Last week fast food workers in a number of cities (including here in Raleigh) walked off their jobs in a symbolic strike in support of higher wages. Some are pushing for adoption of a "living wage," up to $15/hour.
Most of the recent publicity has gone to workers in the fast-food industry. Thanks to a labor market that remains deep in recession, there are more adults working in the industry than ever before. With many making within $1/hour of the minimum wage, they are having a hard time making ends meet.
The economic questions to consider are (1) how big of a negative impact would a higher minimum wage have on unemployment, (2) would the gains of those who can still get jobs at a higher minimum wage be large enough to offset the costs to those who no longer will have jobs, and (3) even if the answer to #1 is "small to none" and the answer to #2 is "yes," are there other policies that would achieve the same or better results (in terms of helping those in poverty) with fewer adverse side effects on employment?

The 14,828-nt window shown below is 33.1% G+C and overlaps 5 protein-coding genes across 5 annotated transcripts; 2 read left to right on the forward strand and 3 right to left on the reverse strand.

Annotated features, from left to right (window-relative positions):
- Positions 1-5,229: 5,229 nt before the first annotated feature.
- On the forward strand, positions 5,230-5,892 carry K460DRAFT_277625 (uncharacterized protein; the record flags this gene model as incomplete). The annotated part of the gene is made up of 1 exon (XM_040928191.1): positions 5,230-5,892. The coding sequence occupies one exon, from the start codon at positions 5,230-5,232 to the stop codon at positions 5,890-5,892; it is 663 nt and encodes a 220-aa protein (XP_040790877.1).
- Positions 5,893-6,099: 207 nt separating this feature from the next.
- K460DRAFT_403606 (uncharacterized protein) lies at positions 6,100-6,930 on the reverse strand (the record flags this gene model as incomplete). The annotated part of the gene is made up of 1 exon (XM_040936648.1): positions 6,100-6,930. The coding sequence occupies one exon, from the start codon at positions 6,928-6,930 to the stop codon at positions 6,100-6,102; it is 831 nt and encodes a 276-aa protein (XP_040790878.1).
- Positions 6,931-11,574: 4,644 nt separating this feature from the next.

As the results of this poll by Chicago Booth of the country's top economists show, there is a wide range of opinions on #1 (if the minimum only goes up to $9, not $15) and most think the answer to #2 is "yes." Most studies have found relatively small dis-employment effects, so these two answers are consistent.
However, in the past the minimum wage has never increased by 100%, which is what a jump from $7.25 to $15 would amount to. Given the already high levels of unemployment we are facing, it is hard to see how the labor market could absorb such an increase without a massive loss in jobs. That is why I think more emphasis needs to be placed on other approaches, such as the earned income tax credit and investments in education and training.
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